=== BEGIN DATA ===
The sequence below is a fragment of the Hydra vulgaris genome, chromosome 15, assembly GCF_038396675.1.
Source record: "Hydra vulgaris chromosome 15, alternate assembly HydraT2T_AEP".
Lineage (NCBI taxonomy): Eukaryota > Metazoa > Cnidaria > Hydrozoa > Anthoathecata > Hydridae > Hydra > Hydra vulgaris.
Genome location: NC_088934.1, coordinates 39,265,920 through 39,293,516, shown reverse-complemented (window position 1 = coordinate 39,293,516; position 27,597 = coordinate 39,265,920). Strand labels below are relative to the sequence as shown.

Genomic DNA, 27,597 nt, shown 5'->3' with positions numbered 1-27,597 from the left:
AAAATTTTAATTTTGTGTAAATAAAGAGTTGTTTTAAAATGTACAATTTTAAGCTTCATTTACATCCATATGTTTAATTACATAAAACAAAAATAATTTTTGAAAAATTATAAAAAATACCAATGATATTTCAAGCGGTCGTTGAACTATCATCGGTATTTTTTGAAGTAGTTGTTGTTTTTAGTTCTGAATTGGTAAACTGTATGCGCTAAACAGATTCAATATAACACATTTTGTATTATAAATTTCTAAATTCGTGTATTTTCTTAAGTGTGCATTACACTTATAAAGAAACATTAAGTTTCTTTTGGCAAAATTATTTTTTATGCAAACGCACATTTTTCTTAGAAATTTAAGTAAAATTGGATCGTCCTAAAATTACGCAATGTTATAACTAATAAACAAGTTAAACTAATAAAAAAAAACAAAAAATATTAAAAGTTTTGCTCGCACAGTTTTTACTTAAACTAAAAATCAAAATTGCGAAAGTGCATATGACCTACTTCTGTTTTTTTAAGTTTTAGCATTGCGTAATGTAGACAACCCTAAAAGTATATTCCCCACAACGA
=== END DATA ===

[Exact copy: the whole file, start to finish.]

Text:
The sequence below is a fragment of the Hydra vulgaris genome, chromosome 15, assembly GCF_038396675.1.
Source record: "Hydra vulgaris chromosome 15, alternate assembly HydraT2T_AEP".
Lineage (NCBI taxonomy): Eukaryota > Metazoa > Cnidaria > Hydrozoa > Anthoathecata > Hydridae > Hydra > Hydra vulgaris.
Genome location: NC_088934.1, coordinates 39,265,920 through 39,293,516, shown reverse-complemented (window position 1 = coordinate 39,293,516; position 27,597 = coordinate 39,265,920). Strand labels below are relative to the sequence as shown.

Genomic DNA, 27,597 nt, shown 5'->3' with positions numbered 1-27,597 from the left:
AAAATTTTAATTTTGTGTAAATAAAGAGTTGTTTTAAAATGTACAATTTTAAGCTTCATTTACATCCATATGTTTAATTACATAAAACAAAAATAATTTTTGAAAAATTATAAAAAATACCAATGATATTTCAAGCGGTCGTTGAACTATCATCGGTATTTTTTGAAGTAGTTGTTGTTTTTAGTTCTGAATTGGTAAACTGTATGCGCTAAACAGATTCAATATAACACATTTTGTATTATAAATTTCTAAATTCGTGTATTTTCTTAAGTGTGCATTACACTTATAAAGAAACATTAAGTTTCTTTTGGCAAAATTATTTTTTATGCAAACGCACATTTTTCTTAGAAATTTAAGTAAAATTGGATCGTCCTAAAATTACGCAATGTTATAACTAATAAACAAGTTAAACTAATAAAAAAAAACAAAAAATATTAAAAGTTTTGCTCGCACAGTTTTTACTTAAACTAAAAATCAAAATTGCGAAAGTGCATATGACCTACTTCTGTTTTTTTAAGTTTTAGCATTGCGTAATGTAGACAACCCTAAAAGTATATTCCCCACAACGA